Aug 16

Interrogation of ‘inclusive innovation’ concept

Is the Tata Nano an example of ‘inclusive innovation?  What about solar lighting?  How do we determine what is inclusive or pro-poor? Is it about the degree of income generation or saving that is created? The degree of viable business opportunity that a new product creates? Or is it about the process of innovation around the product more generally?

On 6-8 July researchers from around the world gathered at the Open University, UK to discuss these questions and particularly what we mean by ‘inclusive innovation’.  Over one and a half days using a range of interactive sessions – many conducted outside in the sunshine as the UK basked in an heat wave – researchers considered how their own standpoint – and not just current research results – determine how we think about inclusive innovation.  On the last morning we asked a range of policy stakeholders to join us so that we could see how current academic thinking matches the policies and programmes currently being put forward by donors and NGOs.

The workshop set out with the following aims:

  • Further our understanding of the role of innovation in the distributional outcomes of growth, particularly in the context of developing economies
  • Develop a holistic understanding of the dimensions of inclusive innovation
  • Identify the major knowledge gaps in our understanding of inclusive innovation and the role which it plays in the distributional outcomes of growth
  • Identify policies which might mitigate the exclusionary impacts and further the inclusionary impacts of innovation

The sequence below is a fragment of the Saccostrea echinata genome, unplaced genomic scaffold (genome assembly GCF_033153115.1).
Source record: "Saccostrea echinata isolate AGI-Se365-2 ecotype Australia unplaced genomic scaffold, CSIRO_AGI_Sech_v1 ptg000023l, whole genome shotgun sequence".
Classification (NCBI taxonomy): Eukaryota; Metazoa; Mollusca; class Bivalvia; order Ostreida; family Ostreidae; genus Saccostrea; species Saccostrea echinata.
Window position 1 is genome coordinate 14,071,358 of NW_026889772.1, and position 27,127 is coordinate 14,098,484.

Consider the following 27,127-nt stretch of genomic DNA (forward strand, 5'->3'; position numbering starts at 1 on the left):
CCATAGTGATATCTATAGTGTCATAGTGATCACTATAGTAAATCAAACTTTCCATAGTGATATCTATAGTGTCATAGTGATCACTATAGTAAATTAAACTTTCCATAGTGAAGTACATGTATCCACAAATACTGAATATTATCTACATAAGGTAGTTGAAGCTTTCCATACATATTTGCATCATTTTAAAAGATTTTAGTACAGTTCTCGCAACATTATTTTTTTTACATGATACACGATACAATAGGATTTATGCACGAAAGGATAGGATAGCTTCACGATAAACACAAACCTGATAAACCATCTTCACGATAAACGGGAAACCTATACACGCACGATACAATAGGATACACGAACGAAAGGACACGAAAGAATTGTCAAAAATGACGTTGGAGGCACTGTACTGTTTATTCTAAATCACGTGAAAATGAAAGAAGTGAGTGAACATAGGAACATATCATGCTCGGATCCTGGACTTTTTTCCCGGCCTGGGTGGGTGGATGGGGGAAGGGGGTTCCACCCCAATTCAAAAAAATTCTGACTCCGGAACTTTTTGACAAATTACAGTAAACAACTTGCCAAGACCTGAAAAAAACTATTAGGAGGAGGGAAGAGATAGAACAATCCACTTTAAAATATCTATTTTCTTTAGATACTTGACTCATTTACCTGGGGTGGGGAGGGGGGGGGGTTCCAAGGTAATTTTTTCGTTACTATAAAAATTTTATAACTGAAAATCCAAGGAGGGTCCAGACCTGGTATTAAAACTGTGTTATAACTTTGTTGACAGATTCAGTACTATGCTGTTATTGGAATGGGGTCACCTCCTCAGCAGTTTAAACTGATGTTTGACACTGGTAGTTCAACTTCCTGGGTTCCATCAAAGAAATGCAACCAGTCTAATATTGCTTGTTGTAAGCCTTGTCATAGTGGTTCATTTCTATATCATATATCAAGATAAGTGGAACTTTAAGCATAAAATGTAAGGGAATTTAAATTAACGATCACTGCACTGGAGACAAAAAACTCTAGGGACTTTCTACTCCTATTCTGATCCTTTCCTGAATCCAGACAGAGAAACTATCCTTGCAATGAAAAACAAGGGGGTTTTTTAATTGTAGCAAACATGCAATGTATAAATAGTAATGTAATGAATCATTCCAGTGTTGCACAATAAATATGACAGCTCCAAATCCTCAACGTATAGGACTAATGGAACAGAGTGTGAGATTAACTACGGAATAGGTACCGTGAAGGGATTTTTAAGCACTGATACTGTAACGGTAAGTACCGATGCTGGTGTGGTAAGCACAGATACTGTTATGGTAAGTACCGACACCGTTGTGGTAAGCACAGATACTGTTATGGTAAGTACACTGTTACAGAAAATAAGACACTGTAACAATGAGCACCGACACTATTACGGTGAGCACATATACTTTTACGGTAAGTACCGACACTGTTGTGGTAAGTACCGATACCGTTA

• Identify the key stakeholders who might further these policy objectives
  • Identify the circumstances in which these key stakeholders can work together to achieve these aims

No definitive outputs were arrived upon by the end of the event to any of these aims.  However, for me, the workshop did result in recognition of the importance of multiple voices in this discussion area and the opportunities that are created from multiple voices.  The discussions highlighted the need for multiple voices from a range of perspectives in order to ensure the complexity of this very area is not lost in any attempt to formalize research in the area of inclusive innovation.  Diversity of opinion and debate is essential at this burgeoning period of research in inclusive innovation.

Further discussion on this topic will occur at Globelics 2013 conference being held in Ankara, Turkey on 11-13 September during a roundtable discussion on ‘inclusive innovation’.  This roundtable will start with two short presentations of examples of inclusive innovation from the health and energy sectors.  These will be used to stimulate discussion on the multiple approaches to inclusive innovation as relating to:

  • Innovations for and/or by the poor
  • The poor as consumers, and/or as producers
  • Innovation in products and/or services
  • Innovations as final consumer goods and/or intermediate and capital goods
  • Innovations by particular types of stakeholders and/or in collaborations between different stakeholders
  • Spillovers between innovation for the bottom billion (<$1pd) markets and the “second bottom billion” (<$2pd>$1pd) markets
  • Strategic choices between alternative developmental trajectories, at the levels of national industrial or distributional policies, sectoral specialisation, or specific innovation systems.

*by Rebecca Hanlin, Senior Lecturer in Development Policy and Practice, Open University

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